As swine flu spreads, travel industry reels
Joe Deblois and Kathleen Crowley were really looking forward to their beach wedding in Tulum, Mexico, on May 14. That is, until the Haverhill couple called their 27 guests and found that many were uncomfortable traveling to Mexico during the swine flu outbreak.
The couple was able to relocate the nuptials to Punta Cana, Dominican Republic, on the same date, though Deblois laments that the Mexican beach "is supposed to be one of the nicest beaches in the world."
As the number of cases of swine flu grows, panic is spreading among some travelers. Vice President Biden told NBC's "Today" show yesterday that he would tell his family not to go "anywhere in confined places now," including planes. And airlines, tour companies, and cruise lines are halting flights, changing itineraries and ports of call, slashing fares, or loosening penalties as more travelers cancel or postpone trips.
If the virus continues to spread, analysts say, the outbreak could have negative long-term effects on the US travel industry. They say the airline industry has not been able to recover from a series of setbacks that have hurt travel, including the Sept. 11, 2001, terrorist attacks; the outbreak of SARS, or severe acute respiratory syndrome, in 2003; fuel price spikes last year; and the current recession.
"This is an industry that can't catch a break," said Terry Trippler, an airline consultant. "The airlines are just getting some legs under them, looking like they are going to have a good summer and then this hits. The long-term effect depends on how quickly this is brought under control."
The outcome for the industry could also depend on how fearful travelers are.
In an attempt to calm concerns, James C. May, chief executive of the Air Transport Association of America, a trade group, quickly responded yesterday to the comments made by Biden, who is known for making off-the-cuff remarks, by calling them "extremely disappointing."
"The airlines have been working daily with government agencies, none of whom suggest people avoid air travel, unless they are not feeling well," he said. "The fact is that the air on board a commercial aircraft is cleaner than that in most public buildings."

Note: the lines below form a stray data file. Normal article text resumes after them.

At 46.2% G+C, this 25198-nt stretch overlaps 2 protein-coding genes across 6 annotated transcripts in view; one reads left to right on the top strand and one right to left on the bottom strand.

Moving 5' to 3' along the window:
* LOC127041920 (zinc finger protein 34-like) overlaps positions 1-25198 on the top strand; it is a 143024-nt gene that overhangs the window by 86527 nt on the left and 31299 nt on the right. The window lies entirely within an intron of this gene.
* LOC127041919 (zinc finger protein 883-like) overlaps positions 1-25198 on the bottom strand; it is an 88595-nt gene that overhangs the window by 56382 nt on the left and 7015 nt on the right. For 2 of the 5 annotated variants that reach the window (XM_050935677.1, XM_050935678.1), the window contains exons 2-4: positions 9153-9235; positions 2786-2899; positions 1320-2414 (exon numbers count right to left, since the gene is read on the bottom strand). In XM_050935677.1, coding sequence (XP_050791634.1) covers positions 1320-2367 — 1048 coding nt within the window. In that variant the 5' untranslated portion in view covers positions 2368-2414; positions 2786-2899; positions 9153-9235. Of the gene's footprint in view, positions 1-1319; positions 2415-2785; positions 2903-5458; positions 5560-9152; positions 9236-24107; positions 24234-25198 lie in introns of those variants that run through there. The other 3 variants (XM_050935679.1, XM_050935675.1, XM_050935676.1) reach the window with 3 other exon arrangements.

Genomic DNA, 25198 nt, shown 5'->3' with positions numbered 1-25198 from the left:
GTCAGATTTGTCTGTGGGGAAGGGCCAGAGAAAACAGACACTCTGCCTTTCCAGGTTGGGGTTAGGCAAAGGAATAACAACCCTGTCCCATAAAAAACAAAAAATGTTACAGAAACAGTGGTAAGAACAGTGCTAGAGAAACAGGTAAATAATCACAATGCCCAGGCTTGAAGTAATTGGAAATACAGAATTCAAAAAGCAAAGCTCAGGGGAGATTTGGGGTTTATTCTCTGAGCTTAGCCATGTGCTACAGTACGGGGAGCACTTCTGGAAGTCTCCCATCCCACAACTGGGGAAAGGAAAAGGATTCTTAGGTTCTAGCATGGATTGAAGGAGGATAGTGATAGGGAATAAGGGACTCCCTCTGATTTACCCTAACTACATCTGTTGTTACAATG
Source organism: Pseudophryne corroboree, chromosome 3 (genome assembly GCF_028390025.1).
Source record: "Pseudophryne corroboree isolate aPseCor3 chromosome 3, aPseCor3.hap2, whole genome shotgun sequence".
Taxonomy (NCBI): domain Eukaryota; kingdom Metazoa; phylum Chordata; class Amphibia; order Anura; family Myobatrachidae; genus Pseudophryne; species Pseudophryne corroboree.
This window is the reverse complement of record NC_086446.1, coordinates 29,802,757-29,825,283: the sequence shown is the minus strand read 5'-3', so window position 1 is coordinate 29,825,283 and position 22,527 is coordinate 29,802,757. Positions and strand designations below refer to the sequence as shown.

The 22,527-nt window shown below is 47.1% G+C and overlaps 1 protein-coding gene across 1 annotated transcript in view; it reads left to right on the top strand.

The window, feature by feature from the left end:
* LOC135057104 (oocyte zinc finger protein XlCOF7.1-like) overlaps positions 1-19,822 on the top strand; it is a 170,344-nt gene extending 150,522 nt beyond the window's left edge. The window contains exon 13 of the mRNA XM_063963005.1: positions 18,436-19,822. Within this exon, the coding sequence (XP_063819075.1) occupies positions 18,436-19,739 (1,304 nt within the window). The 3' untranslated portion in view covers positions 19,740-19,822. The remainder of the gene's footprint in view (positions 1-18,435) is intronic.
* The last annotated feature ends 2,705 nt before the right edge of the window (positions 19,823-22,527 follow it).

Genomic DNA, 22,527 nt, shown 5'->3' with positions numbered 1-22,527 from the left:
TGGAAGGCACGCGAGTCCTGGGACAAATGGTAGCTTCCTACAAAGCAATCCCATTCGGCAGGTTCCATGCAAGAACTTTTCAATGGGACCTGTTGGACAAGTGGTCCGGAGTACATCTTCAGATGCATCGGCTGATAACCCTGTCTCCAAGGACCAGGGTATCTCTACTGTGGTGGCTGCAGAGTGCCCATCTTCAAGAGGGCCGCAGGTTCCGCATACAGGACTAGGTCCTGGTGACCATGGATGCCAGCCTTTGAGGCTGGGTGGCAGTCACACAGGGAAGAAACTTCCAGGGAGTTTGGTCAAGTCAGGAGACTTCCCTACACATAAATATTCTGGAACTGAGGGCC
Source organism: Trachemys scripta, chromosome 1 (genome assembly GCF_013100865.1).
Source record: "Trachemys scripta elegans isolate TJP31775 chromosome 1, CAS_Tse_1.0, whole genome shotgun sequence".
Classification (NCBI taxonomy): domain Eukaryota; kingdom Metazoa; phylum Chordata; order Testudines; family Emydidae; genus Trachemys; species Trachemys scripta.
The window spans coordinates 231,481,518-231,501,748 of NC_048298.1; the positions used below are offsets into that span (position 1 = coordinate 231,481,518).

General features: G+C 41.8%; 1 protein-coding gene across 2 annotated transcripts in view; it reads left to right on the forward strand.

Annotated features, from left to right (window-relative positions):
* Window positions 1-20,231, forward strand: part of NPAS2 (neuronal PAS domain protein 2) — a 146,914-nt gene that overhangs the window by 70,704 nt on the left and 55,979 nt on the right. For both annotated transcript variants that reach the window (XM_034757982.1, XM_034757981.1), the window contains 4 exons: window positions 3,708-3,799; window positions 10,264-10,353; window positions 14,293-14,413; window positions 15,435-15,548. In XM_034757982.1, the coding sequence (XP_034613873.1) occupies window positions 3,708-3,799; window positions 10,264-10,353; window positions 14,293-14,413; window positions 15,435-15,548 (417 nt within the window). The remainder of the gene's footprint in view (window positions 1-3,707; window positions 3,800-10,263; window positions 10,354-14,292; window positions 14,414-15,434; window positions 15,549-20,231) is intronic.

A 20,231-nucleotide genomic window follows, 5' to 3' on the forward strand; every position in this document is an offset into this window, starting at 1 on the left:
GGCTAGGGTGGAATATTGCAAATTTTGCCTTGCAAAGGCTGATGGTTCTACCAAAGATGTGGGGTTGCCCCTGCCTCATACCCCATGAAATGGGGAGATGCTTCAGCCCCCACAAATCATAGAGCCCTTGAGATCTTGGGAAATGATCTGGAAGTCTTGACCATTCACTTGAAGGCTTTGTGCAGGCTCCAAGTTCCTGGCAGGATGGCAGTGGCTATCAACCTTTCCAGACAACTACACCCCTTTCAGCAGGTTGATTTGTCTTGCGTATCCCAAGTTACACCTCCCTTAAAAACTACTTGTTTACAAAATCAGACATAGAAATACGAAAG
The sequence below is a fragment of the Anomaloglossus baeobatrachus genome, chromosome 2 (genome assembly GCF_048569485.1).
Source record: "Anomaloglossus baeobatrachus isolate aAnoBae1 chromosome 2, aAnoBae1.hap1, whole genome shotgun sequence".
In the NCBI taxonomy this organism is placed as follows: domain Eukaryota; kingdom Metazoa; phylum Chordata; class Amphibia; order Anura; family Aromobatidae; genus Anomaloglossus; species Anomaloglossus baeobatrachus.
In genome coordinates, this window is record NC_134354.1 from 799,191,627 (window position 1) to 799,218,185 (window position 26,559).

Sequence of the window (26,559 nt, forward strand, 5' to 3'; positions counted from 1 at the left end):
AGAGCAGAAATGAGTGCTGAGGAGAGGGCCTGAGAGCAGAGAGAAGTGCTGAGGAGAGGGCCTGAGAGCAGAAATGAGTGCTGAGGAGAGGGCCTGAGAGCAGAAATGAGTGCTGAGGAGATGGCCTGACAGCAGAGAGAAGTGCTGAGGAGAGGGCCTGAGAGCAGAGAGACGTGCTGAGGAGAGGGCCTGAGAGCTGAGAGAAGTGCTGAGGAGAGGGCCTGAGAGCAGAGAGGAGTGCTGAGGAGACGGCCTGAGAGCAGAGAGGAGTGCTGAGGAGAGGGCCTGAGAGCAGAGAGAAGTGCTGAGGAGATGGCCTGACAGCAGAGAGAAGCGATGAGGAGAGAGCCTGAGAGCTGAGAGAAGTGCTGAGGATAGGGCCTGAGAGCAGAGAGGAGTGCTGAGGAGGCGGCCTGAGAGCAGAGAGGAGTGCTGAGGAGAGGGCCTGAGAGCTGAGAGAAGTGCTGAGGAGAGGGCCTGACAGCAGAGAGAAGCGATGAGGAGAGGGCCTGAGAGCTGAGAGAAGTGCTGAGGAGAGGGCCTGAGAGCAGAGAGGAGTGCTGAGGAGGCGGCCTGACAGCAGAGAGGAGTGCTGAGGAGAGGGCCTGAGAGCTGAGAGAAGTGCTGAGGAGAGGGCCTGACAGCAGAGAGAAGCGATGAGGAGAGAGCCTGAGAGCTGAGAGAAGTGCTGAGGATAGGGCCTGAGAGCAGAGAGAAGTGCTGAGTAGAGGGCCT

Still, several major carriers have loosened cancellation restrictions. And a spokeswoman for
Meanwhile, travel analysts say fares to Mexico can be found for as little as $260 round trip. Summer is the slow season for travel to Mexico, and airlines may be cutting prices further to fill seats in light of the swine flu outbreak. Fares for flights to Mexico City from the United States have dropped in the past few days, averaging less than $300, said Rick Seaney, chief executive of FareCompare.com. But the deals are less plentiful to other destinations: "While Mexico City looks like it was singled out a little bit, we haven't seen any dramatic price cuts to the resort cities," Seaney said. "It's not unusual to see some discounting anyway for summer travel."
Despite the reductions, some travel agents say they are scrambling to rebook trips for travelers. Within one hour yesterday, for instance, Atlas Travel International in Milford canceled two parties slated to travel to Mexico.
"Fifty percent are changing to a different destination, and the other 50 percent is wait-and-see," said Elaine Osgood, president of Atlas.
Nancy Greenfield, director of leisure sales at Garber Travel in Chestnut Hill, said yesterday that the agency is trying to rebook three large wedding parties planning trips to Mexico over the next few weeks. But travelers aren't just cancelling trips to Mexico: One party flying to Tampa canceled its trip because of a "weakened immune" system, she said.
Growing concerns over swine flu prompted Danielle Duquette, 23, to cancel her Cancun vacation next week and instead book a trip to Punta Cana. "I was already worried about the drug cartels and the swine flu just pushed me over the edge," the Braintree resident said yesterday.
Not everybody is cancelling trips, however. Gina and Rebecca Gregory of Wrentham said they aren't concerned about their trip to Chihuahua, Mexico, for a wedding. "I think people are overreacting," Gina Gregory, 28, said yesterday. "But we do have a backup plan to drive up to the border if all flights are shut down."
Johnny Diaz, Paul Makishima, and Todd Wallack of the Globe staff contributed to this report.